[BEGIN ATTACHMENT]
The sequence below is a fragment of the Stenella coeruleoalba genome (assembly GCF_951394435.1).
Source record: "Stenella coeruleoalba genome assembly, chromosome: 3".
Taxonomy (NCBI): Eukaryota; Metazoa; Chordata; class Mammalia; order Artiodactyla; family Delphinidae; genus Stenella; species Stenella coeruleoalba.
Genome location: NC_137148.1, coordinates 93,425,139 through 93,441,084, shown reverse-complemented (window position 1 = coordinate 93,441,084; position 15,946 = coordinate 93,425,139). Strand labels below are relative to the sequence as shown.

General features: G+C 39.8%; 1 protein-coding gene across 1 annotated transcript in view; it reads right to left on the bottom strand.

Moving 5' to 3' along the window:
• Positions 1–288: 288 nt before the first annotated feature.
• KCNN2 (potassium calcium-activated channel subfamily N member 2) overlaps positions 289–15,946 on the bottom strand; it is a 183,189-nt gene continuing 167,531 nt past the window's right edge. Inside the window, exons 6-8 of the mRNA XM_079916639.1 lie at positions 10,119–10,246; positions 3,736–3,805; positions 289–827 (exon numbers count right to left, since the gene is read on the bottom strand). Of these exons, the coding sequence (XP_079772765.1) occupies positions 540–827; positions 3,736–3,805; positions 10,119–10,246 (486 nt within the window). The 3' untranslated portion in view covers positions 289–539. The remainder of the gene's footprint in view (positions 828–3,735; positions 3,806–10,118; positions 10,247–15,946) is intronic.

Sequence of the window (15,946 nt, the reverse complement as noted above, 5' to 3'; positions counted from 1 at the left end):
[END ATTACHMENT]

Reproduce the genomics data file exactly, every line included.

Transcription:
The sequence below is a fragment of the Stenella coeruleoalba genome (assembly GCF_951394435.1).
Source record: "Stenella coeruleoalba genome assembly, chromosome: 3".
Taxonomy (NCBI): Eukaryota; Metazoa; Chordata; class Mammalia; order Artiodactyla; family Delphinidae; genus Stenella; species Stenella coeruleoalba.
Genome location: NC_137148.1, coordinates 93,425,139 through 93,441,084, shown reverse-complemented (window position 1 = coordinate 93,441,084; position 15,946 = coordinate 93,425,139). Strand labels below are relative to the sequence as shown.

General features: G+C 39.8%; 1 protein-coding gene across 1 annotated transcript in view; it reads right to left on the bottom strand.

Moving 5' to 3' along the window:
• Positions 1–288: 288 nt before the first annotated feature.
• KCNN2 (potassium calcium-activated channel subfamily N member 2) overlaps positions 289–15,946 on the bottom strand; it is a 183,189-nt gene continuing 167,531 nt past the window's right edge. Inside the window, exons 6-8 of the mRNA XM_079916639.1 lie at positions 10,119–10,246; positions 3,736–3,805; positions 289–827 (exon numbers count right to left, since the gene is read on the bottom strand). Of these exons, the coding sequence (XP_079772765.1) occupies positions 540–827; positions 3,736–3,805; positions 10,119–10,246 (486 nt within the window). The 3' untranslated portion in view covers positions 289–539. The remainder of the gene's footprint in view (positions 828–3,735; positions 3,806–10,118; positions 10,247–15,946) is intronic.

Sequence of the window (15,946 nt, the reverse complement as noted above, 5' to 3'; positions counted from 1 at the left end):